It is a broadcast spawner, that reproduces twice per year, often peaking during times of increased rainfall. it has been observed to congregate for spawning at the mouths of rivers, inlets and canals. Spawning occurs in the evening over the course of several days. Its main spawning season occurs between may to August where it spawns only in saline waters.
Centropomus undecimalis Temperament / Behavior
Common snook, as amphidromous fish, often move between fresh and salt water throughout their life. Common snook, like several species of fish, are terribly in tune with their surroundings, which means that even a small amendment in their surroundings will have a big impact on their behavior. robolo are terribly vulnerable to cold temperatures, with the consequences starting from the entire halt of all feeding at a water temperature of 14.2 °C (57.6 °F), to the loss of equilibrium at 12.7 °C (54.9 °F), to death at a temperature of 12.5 °C (54.5 °F).
Centropomus undecimalis are found to sometimes interact in savage activities, although this behavior is rare. Common snook congregate seasonally in seawater close to the mouths of rivers, inlets, and canals so as to spawn. Common snook are considered social in this they’re often found in groups, especially during times of spawning.
How to take care?
Feeding for Centropomus undecimalis
Adults are sensitive to cold stun events. it is an opportunistic carnivore that feeds primarily on other pelagic fishes. it is a pelagic feeder with two feeding peaks per day. the primary peak happens approximately two hours before sunrise, followed by a peak approximately two to a few hours following sunset. increases in feeding activity are documented with an increase in water flow following standing flood or ebb tides.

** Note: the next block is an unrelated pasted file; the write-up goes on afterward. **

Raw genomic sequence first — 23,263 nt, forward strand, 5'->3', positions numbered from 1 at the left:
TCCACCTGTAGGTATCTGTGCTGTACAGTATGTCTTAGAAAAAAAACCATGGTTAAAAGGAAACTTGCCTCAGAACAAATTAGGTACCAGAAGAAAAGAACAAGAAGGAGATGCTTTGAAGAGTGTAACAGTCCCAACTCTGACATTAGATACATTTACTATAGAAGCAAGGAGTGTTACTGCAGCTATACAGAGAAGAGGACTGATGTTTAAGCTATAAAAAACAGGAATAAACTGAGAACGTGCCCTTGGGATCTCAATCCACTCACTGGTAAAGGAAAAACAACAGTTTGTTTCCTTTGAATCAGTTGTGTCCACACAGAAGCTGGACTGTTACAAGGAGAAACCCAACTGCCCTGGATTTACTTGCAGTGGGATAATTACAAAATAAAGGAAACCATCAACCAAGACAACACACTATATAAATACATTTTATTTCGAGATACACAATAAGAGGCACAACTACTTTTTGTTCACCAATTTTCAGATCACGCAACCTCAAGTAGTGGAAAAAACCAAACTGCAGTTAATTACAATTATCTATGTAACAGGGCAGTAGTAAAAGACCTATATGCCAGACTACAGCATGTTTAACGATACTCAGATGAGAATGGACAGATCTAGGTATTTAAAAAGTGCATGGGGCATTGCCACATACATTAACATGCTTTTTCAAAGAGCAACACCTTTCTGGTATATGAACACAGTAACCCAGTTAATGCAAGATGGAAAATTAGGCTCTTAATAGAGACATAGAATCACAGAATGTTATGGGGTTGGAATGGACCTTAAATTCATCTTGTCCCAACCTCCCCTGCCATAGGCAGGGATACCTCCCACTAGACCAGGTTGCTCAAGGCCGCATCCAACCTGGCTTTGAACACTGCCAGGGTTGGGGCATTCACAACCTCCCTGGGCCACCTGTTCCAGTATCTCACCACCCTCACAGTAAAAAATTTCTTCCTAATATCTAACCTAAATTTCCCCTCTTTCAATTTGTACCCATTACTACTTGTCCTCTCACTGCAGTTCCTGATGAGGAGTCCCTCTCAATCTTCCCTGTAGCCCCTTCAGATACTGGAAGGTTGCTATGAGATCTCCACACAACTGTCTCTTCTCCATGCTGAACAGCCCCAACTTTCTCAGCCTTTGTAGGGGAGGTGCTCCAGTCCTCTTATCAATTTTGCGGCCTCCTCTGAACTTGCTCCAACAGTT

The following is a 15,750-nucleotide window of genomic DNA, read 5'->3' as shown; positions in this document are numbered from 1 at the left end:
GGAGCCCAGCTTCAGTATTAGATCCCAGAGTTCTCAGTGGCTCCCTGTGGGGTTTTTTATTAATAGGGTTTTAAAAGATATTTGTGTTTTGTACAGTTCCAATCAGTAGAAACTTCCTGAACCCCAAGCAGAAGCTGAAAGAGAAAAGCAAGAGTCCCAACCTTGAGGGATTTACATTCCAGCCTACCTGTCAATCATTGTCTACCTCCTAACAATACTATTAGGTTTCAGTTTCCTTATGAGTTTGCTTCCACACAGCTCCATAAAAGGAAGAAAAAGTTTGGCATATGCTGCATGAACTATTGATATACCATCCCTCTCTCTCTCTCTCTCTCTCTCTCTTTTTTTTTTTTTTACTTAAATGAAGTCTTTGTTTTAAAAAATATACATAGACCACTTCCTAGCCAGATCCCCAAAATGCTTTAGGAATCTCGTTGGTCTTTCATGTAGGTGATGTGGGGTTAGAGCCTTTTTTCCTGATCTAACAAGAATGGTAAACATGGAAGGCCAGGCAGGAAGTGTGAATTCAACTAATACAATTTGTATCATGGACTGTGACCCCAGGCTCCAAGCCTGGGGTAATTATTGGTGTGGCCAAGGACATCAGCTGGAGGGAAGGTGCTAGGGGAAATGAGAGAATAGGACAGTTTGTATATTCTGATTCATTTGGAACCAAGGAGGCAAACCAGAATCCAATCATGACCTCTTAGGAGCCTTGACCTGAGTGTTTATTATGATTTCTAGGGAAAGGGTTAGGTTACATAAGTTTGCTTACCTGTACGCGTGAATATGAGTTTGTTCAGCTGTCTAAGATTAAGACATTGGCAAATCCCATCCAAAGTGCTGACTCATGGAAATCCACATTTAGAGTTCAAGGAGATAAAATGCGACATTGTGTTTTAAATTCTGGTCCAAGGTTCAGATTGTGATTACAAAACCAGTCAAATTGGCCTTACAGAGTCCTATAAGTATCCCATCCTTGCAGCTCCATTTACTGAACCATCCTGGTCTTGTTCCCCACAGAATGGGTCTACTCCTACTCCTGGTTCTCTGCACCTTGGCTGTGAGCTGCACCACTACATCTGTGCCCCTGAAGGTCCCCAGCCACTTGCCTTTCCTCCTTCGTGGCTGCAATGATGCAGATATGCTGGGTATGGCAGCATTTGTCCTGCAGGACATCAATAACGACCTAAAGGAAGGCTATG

Common snook are opportunistic predators whose feeding habits indicate that there’s a positive relationship between their size and therefore the size of their prey, which means that because the snook grows it feeds on larger and bigger prey.
Health and Diseases:
Best food for Centropomus undecimalis fish:
Occurring in shallow coastal waters (up to 20 metres depth), estuaries, and lagoons, the fish often enters fresh water. it is carnivorous, with a diet dominated by smaller fishes, and crustaceans such as shrimp, and occasionally crabs.
Larval and small common snook eat mainly copepods and microcrustaceans. As common snook grow larger they eat fish, shrimp, crabs and zooplankton. Their feeding behavior is affected by the tidal cycle, and feeding activity noticeably increases with an increase in water flow following a period of standing flood or ebb tides
In saltwater environments, common snook have a similiar diet, but they may also prey upon other species of fish such as sheepshead minnows, bay anchovies, and pinfish. In saltwater environments, common snook also consume zooplankton and larger crustaceans.
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Photo of Centropomus undecimalis fish
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Read Also : Atlantic Mackerel Fish
Reference : Wikipedia